4

I am using Debian 8 stretch and I typed the command:

chmod  a-wx * 

Then my desktop turns black and I cannot reboot back to the OS.

  • Were you running this command as a root user, or with sudo? What directory did you run it in? I'm guessing only your user's home? – Xen2050 Jan 3 at 0:59
  • Yes I think I ran it in the folder containing home – scholar guy Jan 3 at 5:18
  • That's a lot easier to fix then, I'll try an answer – Xen2050 Jan 3 at 6:30
  • Welcome aboard. Although you got an answer here, I just wanted to make you (and others) aware of our sister site for questions about Unix & Linux – Mawg Jan 3 at 7:23
4

Since you only removed write & execute permission for files in your home directory, and it looks like there's no recursive option, so none of the contents of sub directories were affected, but you probably can't cd into the directories anymore which is probably causing problems.

You should be able to add those permissions back, and there's a few options to do that:

  • If you've got a live USB / DVD handy, just boot it then mount your main install's home partition with write access (rw).

  • Or, you can try booting your main install in Single-user mode:

    DEBIAN / UBUNTU root PASSWORD RECOVERY (with GRUB 2)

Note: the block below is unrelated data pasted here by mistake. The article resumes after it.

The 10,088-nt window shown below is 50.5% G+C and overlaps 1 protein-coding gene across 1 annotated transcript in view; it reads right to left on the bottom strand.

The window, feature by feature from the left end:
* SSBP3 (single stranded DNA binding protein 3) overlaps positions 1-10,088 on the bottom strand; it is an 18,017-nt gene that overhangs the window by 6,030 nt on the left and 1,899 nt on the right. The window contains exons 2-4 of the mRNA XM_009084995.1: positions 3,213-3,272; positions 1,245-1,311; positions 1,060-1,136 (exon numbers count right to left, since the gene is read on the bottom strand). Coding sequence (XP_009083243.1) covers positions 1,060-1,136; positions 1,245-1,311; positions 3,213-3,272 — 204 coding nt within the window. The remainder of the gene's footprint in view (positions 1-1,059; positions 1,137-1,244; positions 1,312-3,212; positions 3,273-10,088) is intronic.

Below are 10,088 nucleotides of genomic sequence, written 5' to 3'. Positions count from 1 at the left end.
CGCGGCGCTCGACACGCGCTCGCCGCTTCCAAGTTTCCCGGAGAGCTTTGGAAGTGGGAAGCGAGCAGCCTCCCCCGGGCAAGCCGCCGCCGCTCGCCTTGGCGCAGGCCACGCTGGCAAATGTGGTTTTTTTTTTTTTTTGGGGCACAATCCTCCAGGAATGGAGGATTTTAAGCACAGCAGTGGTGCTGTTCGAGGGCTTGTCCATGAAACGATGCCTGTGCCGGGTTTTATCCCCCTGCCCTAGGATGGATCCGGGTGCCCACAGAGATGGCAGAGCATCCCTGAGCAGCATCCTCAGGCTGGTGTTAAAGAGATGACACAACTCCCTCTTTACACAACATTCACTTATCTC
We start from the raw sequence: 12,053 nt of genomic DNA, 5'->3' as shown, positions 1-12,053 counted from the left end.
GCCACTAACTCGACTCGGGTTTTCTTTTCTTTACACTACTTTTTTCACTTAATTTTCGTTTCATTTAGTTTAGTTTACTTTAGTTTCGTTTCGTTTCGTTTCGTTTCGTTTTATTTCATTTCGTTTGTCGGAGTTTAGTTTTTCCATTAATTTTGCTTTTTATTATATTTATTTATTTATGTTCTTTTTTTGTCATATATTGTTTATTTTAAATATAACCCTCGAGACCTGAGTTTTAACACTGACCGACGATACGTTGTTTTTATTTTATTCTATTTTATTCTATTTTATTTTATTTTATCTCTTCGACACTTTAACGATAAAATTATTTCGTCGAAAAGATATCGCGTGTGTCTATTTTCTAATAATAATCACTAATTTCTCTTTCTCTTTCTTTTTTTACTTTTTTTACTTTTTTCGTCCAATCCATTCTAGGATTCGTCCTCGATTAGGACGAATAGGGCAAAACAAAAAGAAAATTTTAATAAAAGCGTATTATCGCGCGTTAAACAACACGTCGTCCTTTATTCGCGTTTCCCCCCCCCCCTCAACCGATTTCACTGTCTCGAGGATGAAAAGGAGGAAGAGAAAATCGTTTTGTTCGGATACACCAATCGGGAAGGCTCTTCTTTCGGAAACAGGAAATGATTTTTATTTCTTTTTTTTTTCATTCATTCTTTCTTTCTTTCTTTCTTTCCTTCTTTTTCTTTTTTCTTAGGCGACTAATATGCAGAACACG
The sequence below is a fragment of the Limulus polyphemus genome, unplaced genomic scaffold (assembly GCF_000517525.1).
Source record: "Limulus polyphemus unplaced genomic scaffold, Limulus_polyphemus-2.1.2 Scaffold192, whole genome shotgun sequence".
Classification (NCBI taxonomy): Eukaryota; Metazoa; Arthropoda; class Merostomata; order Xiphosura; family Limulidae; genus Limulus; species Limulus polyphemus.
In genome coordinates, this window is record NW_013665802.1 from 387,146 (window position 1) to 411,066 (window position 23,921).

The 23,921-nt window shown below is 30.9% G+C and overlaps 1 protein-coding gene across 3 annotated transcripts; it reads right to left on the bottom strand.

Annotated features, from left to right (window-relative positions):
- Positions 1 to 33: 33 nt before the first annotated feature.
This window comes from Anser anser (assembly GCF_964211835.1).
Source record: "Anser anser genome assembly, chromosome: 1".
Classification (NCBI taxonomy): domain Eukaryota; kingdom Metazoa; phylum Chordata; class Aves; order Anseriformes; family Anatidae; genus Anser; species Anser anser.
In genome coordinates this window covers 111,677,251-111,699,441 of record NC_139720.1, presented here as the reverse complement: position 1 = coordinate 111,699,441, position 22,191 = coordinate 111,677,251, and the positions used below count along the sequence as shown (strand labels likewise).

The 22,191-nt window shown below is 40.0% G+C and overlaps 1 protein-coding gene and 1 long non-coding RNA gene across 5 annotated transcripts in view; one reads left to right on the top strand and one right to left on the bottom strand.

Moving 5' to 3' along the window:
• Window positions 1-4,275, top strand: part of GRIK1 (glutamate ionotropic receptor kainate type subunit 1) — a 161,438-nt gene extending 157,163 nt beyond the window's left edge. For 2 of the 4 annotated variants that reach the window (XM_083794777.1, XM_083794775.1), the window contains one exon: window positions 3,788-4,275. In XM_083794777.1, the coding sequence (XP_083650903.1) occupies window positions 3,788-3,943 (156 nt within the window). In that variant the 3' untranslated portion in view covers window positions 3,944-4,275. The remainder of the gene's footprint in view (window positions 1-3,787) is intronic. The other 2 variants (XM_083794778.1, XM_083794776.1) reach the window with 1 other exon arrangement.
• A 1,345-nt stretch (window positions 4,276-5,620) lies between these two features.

1. First screen - grub - press e
    2. Modify kernel line: add single between ro quiet and at the end of this line add init=/bin/bash
    3. Press F10
    4. When the prompt is root@(none):/# you have to remount the / partition to have read-write access: mount / -rw -o remount

Now that you've got access to your user's home (it's a good time to backup any important files, just in case) cd to your user's home folder and just run a "reverse":

    chmod -v a+wx *

That should add back write permissions & let you cd into directories again, and hopefully boot OK.

It'll also add execute permission for regular files in your home directory, which isn't perfect but shouldn't cause any problems either. You could remove execute permission from non-hidden files with a GUI file manager, or something like

    find [home folder] -maxdepth 1 -type f  \! -name ".*" -print0 | xargs -0 chmod -v a-x

Another option is to just replace everything in your home with "defaults" from /etc/skel then the next boot should be like the very first boot.


Or yet another option would be to just create a new user (while booted in single-user mode) using adduser, and forget about or delete the whole old user (with deluser)

1

Ctrl-alt and f1-f6 should work to get you into any other vtty.

From there your permissions can be restored by the root user.

0

I don't think it's possible, you may have to just salvage your files and re-install.

However, according to this post, you may try cutting all the files off your broken OS and pasting them back in. The permissions might not be copied and you might be able to boot back in. All of this would be done from a recovery OS of course.

And I would like to say my congratulations for bricking your system. That was quite a move.

  • Well fortunately I have nothing important in the OS as it happened the first day I download Debian – scholar guy Jan 3 at 5:20
  • In that case I would just reinstall to save you all the hassle. – TheChubbyPanda Jan 3 at 8:58

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